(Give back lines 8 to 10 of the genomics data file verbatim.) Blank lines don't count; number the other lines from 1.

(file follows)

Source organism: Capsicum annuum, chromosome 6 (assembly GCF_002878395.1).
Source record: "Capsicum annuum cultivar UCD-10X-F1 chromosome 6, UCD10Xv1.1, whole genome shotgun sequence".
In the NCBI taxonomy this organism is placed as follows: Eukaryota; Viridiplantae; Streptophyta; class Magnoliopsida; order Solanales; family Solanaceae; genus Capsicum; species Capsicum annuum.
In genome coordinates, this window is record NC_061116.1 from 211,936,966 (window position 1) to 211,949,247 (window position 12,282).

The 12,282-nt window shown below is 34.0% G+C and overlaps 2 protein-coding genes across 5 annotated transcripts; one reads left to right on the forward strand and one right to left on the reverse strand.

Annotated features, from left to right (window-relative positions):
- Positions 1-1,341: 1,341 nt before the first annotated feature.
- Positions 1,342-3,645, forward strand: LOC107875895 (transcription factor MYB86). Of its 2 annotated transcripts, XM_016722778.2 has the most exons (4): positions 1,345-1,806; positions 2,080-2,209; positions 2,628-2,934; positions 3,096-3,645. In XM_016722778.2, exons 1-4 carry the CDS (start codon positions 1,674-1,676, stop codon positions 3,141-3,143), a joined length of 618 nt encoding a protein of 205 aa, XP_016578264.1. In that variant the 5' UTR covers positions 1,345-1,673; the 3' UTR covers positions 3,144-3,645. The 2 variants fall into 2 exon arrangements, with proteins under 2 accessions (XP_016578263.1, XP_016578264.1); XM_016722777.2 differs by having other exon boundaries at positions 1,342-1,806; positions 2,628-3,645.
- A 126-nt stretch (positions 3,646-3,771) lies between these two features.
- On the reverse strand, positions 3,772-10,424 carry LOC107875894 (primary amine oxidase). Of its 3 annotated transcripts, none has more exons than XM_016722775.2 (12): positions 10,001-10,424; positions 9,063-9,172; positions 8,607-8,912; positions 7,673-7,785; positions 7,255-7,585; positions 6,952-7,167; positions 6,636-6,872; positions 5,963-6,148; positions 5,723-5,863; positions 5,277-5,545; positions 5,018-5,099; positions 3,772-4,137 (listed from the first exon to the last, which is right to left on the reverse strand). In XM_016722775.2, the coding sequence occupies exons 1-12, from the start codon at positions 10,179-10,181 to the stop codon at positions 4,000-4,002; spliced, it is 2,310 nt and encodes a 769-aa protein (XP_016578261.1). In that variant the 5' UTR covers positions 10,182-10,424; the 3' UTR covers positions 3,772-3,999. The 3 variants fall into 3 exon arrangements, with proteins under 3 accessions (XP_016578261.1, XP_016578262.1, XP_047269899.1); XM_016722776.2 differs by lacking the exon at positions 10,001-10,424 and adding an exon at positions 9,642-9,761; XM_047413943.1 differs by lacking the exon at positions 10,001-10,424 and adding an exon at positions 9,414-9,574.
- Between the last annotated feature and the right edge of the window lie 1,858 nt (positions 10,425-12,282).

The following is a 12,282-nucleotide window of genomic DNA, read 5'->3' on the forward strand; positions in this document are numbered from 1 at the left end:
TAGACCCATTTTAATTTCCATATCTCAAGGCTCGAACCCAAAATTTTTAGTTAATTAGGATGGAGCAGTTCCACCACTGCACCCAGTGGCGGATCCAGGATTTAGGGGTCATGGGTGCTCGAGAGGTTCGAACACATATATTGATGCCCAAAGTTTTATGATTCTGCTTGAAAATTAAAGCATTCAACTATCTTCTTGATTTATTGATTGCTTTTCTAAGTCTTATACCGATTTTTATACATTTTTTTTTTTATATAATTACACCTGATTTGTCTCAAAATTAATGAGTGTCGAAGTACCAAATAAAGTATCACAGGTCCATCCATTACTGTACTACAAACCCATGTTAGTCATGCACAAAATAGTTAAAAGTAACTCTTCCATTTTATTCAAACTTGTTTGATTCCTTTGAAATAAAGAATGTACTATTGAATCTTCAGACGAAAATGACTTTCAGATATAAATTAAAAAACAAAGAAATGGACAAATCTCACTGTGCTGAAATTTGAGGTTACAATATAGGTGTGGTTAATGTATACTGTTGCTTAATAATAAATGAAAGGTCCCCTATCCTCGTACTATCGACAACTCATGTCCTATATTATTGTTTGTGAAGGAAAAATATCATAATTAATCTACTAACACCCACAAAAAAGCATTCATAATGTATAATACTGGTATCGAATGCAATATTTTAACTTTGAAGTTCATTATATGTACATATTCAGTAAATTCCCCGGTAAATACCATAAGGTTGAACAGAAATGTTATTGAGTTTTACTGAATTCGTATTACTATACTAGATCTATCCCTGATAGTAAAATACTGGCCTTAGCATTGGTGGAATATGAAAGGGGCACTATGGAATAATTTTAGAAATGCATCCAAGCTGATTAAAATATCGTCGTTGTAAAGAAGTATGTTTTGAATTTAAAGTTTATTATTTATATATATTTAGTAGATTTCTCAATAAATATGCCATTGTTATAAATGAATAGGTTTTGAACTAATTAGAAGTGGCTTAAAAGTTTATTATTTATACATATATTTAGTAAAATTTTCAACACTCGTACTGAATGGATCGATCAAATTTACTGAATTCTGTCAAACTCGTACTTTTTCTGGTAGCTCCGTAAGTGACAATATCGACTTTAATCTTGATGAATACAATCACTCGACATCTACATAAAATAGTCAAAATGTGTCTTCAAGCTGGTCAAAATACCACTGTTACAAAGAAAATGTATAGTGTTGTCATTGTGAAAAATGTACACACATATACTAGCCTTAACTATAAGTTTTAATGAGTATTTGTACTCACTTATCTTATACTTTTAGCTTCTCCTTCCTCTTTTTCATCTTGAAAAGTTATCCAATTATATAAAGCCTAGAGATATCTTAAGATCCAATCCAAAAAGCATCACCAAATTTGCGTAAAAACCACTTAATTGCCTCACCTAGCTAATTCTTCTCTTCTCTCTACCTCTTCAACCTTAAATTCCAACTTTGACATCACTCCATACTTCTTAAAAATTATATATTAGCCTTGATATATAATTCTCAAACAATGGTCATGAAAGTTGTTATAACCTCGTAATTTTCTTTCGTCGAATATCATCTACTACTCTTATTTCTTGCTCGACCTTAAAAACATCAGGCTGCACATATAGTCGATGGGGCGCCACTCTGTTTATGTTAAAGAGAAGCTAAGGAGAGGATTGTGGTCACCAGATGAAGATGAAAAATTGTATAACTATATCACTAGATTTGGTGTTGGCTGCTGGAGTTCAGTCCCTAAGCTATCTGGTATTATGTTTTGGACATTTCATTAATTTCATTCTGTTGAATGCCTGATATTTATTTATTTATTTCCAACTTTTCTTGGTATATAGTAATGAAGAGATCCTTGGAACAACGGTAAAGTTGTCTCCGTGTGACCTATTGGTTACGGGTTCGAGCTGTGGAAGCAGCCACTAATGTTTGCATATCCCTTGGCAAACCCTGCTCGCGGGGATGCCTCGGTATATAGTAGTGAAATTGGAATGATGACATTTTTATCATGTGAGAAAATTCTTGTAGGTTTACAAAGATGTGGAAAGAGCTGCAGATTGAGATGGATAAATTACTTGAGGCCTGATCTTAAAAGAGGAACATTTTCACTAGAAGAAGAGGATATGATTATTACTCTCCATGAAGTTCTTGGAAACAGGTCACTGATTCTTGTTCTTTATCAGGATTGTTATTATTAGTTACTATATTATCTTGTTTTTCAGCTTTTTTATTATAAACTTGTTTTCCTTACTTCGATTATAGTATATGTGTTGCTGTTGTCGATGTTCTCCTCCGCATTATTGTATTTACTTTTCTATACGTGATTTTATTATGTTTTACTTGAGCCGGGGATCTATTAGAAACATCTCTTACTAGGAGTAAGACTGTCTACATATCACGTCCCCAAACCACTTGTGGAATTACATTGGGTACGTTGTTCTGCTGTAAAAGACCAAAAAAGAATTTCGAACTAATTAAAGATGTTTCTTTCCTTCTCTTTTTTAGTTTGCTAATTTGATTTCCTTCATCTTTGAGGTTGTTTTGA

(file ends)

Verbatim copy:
- Positions 1,342-3,645, forward strand: LOC107875895 (transcription factor MYB86). Of its 2 annotated transcripts, XM_016722778.2 has the most exons (4): positions 1,345-1,806; positions 2,080-2,209; positions 2,628-2,934; positions 3,096-3,645. In XM_016722778.2, exons 1-4 carry the CDS (start codon positions 1,674-1,676, stop codon positions 3,141-3,143), a joined length of 618 nt encoding a protein of 205 aa, XP_016578264.1. In that variant the 5' UTR covers positions 1,345-1,673; the 3' UTR covers positions 3,144-3,645. The 2 variants fall into 2 exon arrangements, with proteins under 2 accessions (XP_016578263.1, XP_016578264.1); XM_016722777.2 differs by having other exon boundaries at positions 1,342-1,806; positions 2,628-3,645.
- A 126-nt stretch (positions 3,646-3,771) lies between these two features.
- On the reverse strand, positions 3,772-10,424 carry LOC107875894 (primary amine oxidase). Of its 3 annotated transcripts, none has more exons than XM_016722775.2 (12): positions 10,001-10,424; positions 9,063-9,172; positions 8,607-8,912; positions 7,673-7,785; positions 7,255-7,585; positions 6,952-7,167; positions 6,636-6,872; positions 5,963-6,148; positions 5,723-5,863; positions 5,277-5,545; positions 5,018-5,099; positions 3,772-4,137 (listed from the first exon to the last, which is right to left on the reverse strand). In XM_016722775.2, the coding sequence occupies exons 1-12, from the start codon at positions 10,179-10,181 to the stop codon at positions 4,000-4,002; spliced, it is 2,310 nt and encodes a 769-aa protein (XP_016578261.1). In that variant the 5' UTR covers positions 10,182-10,424; the 3' UTR covers positions 3,772-3,999. The 3 variants fall into 3 exon arrangements, with proteins under 3 accessions (XP_016578261.1, XP_016578262.1, XP_047269899.1); XM_016722776.2 differs by lacking the exon at positions 10,001-10,424 and adding an exon at positions 9,642-9,761; XM_047413943.1 differs by lacking the exon at positions 10,001-10,424 and adding an exon at positions 9,414-9,574.